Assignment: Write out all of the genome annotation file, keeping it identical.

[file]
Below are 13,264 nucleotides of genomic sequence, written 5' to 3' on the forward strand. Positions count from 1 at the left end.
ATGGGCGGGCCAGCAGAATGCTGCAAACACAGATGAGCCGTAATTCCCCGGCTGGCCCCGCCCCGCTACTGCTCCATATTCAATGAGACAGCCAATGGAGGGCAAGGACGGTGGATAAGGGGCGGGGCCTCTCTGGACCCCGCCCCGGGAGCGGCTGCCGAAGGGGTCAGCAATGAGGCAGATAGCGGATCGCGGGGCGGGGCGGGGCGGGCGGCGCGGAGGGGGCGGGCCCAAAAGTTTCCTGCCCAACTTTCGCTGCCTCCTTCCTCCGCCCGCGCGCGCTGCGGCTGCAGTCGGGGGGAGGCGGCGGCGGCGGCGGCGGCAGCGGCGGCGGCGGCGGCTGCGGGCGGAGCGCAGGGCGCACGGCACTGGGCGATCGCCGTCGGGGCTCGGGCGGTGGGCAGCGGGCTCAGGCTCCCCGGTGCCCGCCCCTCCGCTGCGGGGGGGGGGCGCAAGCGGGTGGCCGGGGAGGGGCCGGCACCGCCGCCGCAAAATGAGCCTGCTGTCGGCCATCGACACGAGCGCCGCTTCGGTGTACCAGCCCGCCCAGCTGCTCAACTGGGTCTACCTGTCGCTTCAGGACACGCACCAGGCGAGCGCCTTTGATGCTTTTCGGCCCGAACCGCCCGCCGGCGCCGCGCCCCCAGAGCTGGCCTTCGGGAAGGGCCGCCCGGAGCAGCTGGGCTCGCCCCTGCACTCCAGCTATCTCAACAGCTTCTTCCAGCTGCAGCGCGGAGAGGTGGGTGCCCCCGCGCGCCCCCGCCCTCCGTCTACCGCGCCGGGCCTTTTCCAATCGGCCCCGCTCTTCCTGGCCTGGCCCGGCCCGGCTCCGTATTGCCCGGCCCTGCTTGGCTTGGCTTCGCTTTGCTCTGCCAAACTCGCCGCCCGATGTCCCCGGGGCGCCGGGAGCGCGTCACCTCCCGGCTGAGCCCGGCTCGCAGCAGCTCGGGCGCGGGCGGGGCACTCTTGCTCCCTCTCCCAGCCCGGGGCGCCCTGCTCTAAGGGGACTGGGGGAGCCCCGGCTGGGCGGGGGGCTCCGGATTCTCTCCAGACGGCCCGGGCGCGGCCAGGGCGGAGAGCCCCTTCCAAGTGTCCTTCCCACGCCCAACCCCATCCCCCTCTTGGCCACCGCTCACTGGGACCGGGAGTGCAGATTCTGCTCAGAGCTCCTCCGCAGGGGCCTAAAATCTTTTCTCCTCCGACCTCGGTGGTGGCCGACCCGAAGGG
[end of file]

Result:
Below are 13,264 nucleotides of genomic sequence, written 5' to 3' on the forward strand. Positions count from 1 at the left end.
ATGGGCGGGCCAGCAGAATGCTGCAAACACAGATGAGCCGTAATTCCCCGGCTGGCCCCGCCCCGCTACTGCTCCATATTCAATGAGACAGCCAATGGAGGGCAAGGACGGTGGATAAGGGGCGGGGCCTCTCTGGACCCCGCCCCGGGAGCGGCTGCCGAAGGGGTCAGCAATGAGGCAGATAGCGGATCGCGGGGCGGGGCGGGGCGGGCGGCGCGGAGGGGGCGGGCCCAAAAGTTTCCTGCCCAACTTTCGCTGCCTCCTTCCTCCGCCCGCGCGCGCTGCGGCTGCAGTCGGGGGGAGGCGGCGGCGGCGGCGGCGGCAGCGGCGGCGGCGGCGGCTGCGGGCGGAGCGCAGGGCGCACGGCACTGGGCGATCGCCGTCGGGGCTCGGGCGGTGGGCAGCGGGCTCAGGCTCCCCGGTGCCCGCCCCTCCGCTGCGGGGGGGGGGCGCAAGCGGGTGGCCGGGGAGGGGCCGGCACCGCCGCCGCAAAATGAGCCTGCTGTCGGCCATCGACACGAGCGCCGCTTCGGTGTACCAGCCCGCCCAGCTGCTCAACTGGGTCTACCTGTCGCTTCAGGACACGCACCAGGCGAGCGCCTTTGATGCTTTTCGGCCCGAACCGCCCGCCGGCGCCGCGCCCCCAGAGCTGGCCTTCGGGAAGGGCCGCCCGGAGCAGCTGGGCTCGCCCCTGCACTCCAGCTATCTCAACAGCTTCTTCCAGCTGCAGCGCGGAGAGGTGGGTGCCCCCGCGCGCCCCCGCCCTCCGTCTACCGCGCCGGGCCTTTTCCAATCGGCCCCGCTCTTCCTGGCCTGGCCCGGCCCGGCTCCGTATTGCCCGGCCCTGCTTGGCTTGGCTTCGCTTTGCTCTGCCAAACTCGCCGCCCGATGTCCCCGGGGCGCCGGGAGCGCGTCACCTCCCGGCTGAGCCCGGCTCGCAGCAGCTCGGGCGCGGGCGGGGCACTCTTGCTCCCTCTCCCAGCCCGGGGCGCCCTGCTCTAAGGGGACTGGGGGAGCCCCGGCTGGGCGGGGGGCTCCGGATTCTCTCCAGACGGCCCGGGCGCGGCCAGGGCGGAGAGCCCCTTCCAAGTGTCCTTCCCACGCCCAACCCCATCCCCCTCTTGGCCACCGCTCACTGGGACCGGGAGTGCAGATTCTGCTCAGAGCTCCTCCGCAGGGGCCTAAAATCTTTTCTCCTCCGACCTCGGTGGTGGCCGACCCGAAGGG